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Don’t Know Dorothy’s Debut EP, Above My Head easily a winner

ImageSeveral weeks ago I reluctantly promised to listen to and review Don’t Know Dorothy’s Ep, Above My Head. But any doubts I had were quickly dispelled listening to the first,  title track to the album (Do people other than me still use vinyl-centric language?) as a simple guitar melody was taken over by a much more driving beat that promptly raised the bar for the rest of the recording.

As a whole, Above My Head has a good blend of fast and slow songs giving it a sense of completeness that makes it worth listening to the whole thing together. My son immediately took to the slightly retro feel of the music and I was  reminded of a number of artists that probably stopped playing music before these guys were born. Despite the conscious or unconscious influence of an earlier era of music, Don’t Know Dorothy comes through as completely fresh, original music with a distinct sound.

Right out of the gate, Above my head felt like a mix of Ben Harper and Matthew Sweet achieving a good beat with bass and drums wrapping around the vocals and itchy guitar riffs. Where’s the Love, Whatever Comes and It’s You maintain the sense of retro pop-rock and keep up a good pace. Finally, Down the Road finishes the EP with a ballad tone recalling some of the playfulness of Squeeze but at a much more relaxed tempo.

Altogether, Above my Head is an excellent debut album and I expect to see much more from Don’t Know Dorothy over the next several years as they find their fan base and continue to grow.

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Posted by on November 4, 2013 in Uncategorized

 

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Dark Night of the Scarecrow : after 30 years of nightmares

Have you ever been haunted by an old movie existing in the shadows of your mind? Something youImage shouldn’t have seen? Perhaps hiding behind the couch when your parents thought you were in bed sleeping?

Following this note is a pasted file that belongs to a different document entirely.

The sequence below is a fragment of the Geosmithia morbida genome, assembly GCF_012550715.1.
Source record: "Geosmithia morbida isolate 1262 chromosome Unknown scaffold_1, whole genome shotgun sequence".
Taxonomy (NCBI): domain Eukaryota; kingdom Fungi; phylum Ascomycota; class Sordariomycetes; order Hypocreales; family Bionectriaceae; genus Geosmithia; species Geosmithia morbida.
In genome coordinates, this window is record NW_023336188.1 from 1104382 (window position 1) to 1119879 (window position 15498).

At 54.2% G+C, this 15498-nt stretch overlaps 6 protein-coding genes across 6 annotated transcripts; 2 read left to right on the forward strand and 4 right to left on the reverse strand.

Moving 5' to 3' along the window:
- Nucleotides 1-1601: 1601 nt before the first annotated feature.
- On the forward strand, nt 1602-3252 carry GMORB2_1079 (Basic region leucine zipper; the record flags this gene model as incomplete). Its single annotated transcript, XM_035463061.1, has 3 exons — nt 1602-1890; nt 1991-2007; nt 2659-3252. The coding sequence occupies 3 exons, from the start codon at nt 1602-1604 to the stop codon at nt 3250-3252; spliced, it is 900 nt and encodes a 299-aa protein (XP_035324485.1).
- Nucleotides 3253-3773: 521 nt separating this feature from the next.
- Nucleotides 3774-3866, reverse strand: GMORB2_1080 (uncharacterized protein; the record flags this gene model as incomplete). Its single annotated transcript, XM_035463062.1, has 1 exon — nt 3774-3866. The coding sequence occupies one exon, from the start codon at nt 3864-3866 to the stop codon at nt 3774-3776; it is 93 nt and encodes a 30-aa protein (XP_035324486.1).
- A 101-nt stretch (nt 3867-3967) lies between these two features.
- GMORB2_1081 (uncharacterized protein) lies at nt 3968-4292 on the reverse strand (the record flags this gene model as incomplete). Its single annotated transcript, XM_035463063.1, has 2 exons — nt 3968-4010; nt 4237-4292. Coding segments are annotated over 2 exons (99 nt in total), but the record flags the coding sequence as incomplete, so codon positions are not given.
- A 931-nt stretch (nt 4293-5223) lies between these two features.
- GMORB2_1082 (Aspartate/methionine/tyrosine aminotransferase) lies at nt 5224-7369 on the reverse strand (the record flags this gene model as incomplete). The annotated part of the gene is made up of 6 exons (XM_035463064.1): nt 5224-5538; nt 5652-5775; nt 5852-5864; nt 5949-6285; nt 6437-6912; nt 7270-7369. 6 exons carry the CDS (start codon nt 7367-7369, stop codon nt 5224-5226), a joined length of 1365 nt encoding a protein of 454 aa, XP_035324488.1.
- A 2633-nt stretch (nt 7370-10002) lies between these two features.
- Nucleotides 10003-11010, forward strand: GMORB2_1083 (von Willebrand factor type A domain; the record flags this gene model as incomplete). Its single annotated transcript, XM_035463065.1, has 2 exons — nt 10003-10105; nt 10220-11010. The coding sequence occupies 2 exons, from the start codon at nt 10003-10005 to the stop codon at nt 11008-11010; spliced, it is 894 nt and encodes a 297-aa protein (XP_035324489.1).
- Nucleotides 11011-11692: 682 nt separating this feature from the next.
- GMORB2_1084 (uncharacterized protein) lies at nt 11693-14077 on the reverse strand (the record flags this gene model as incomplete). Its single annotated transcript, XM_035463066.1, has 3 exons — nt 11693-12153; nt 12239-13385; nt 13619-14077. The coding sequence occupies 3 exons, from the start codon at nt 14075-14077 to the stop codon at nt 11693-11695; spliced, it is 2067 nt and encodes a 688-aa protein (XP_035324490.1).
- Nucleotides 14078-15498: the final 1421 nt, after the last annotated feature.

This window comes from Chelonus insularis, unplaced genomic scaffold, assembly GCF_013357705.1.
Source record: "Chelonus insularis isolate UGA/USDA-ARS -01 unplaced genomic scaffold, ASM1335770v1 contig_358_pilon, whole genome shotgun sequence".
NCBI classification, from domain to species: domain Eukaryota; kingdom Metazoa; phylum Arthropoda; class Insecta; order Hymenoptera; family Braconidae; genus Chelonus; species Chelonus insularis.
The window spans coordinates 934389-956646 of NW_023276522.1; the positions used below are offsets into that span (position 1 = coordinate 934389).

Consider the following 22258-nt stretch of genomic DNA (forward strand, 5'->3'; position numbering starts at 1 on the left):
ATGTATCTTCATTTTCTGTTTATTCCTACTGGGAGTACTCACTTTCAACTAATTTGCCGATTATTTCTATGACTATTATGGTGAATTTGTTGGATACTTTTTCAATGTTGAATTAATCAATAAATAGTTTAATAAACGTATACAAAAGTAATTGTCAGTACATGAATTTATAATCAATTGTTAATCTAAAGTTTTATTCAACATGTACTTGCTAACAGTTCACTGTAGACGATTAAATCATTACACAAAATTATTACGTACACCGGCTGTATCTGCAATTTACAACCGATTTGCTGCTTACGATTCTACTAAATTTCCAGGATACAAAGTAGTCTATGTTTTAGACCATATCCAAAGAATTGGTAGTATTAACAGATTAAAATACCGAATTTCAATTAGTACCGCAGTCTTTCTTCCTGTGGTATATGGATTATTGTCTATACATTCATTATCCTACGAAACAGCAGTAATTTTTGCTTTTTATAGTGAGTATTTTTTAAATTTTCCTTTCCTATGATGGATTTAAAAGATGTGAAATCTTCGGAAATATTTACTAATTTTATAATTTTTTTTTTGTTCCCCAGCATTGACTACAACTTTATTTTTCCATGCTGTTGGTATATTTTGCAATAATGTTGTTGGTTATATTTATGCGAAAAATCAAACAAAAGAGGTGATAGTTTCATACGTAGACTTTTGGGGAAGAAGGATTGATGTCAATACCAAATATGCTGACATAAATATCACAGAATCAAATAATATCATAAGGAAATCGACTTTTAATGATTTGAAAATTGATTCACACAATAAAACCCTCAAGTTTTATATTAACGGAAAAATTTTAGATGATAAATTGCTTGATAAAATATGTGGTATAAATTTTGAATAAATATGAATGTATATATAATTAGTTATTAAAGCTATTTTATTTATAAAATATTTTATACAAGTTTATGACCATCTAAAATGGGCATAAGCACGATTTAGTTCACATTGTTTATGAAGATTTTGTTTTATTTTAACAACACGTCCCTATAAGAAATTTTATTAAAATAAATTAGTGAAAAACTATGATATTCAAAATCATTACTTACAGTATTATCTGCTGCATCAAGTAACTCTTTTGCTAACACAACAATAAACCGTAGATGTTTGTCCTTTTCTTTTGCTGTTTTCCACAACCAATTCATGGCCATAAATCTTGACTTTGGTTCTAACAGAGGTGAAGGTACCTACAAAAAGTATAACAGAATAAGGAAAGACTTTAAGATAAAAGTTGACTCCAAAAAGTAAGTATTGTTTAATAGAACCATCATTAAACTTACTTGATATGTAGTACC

I can think of several films I saw that way when I was young. Films that gained special power because my memory was incomplete and my mind filled in the gaps with things a lot scarier than the film itself. 

I was too afraid to keep watching that night and left scared out of my wits early on to stew in my own imaginings.

It must have been thirty years ago, and I never even knew what the movie was until just recently, when Netflix found it for me: Dark Night of the Scarecrow, Directed by Frank De Felitta in 1981, starring more familiar faces than you’d believe.

The film opens introducing us to Bubba, a man from the mold of Lenny from ‘Of Mice and Men’, a big man with a small mind. Not five minutes in, Bubba is (wrongly) accused of doing harm to a young girl who he plays with regularly.

The good old boys in town form up a quick posse to bring street justice to the man that they have already decided was a menace to their town. Soon, they corner the simpleminded man as he hides in plain sight as a scarecrow near his house.

 From then on, everything goes so predictably, Bubba could have written it:

 The men learn of Bubba’s innocence with their guns hot in their hands, there’s a trial but the men get off (they appear to have benefitted from a ‘stand your ground’ law that strongly favors the survivors of an interaction. But as the trial ends, they are cursed by Bubba’s old crone of a mother. One by one, over the next several days, the men see the scarecrow in their fields, panic and get themselves killed in ways that are arguably accidental.

There are some moments of tension once in a while, but this is not the kind of movie that will make you jump. Ever. I would not say that it’s a very good film, but it’s not terrible either. And Bubba will haunt your children’s dreams for years if you let they get a glimpse.

A la the ‘They’re Coming to get you Barbara’ movie review site (may it rest in peace), I’d give it two severed thumbs up.Image

 
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Posted by on May 16, 2013 in Uncategorized

 

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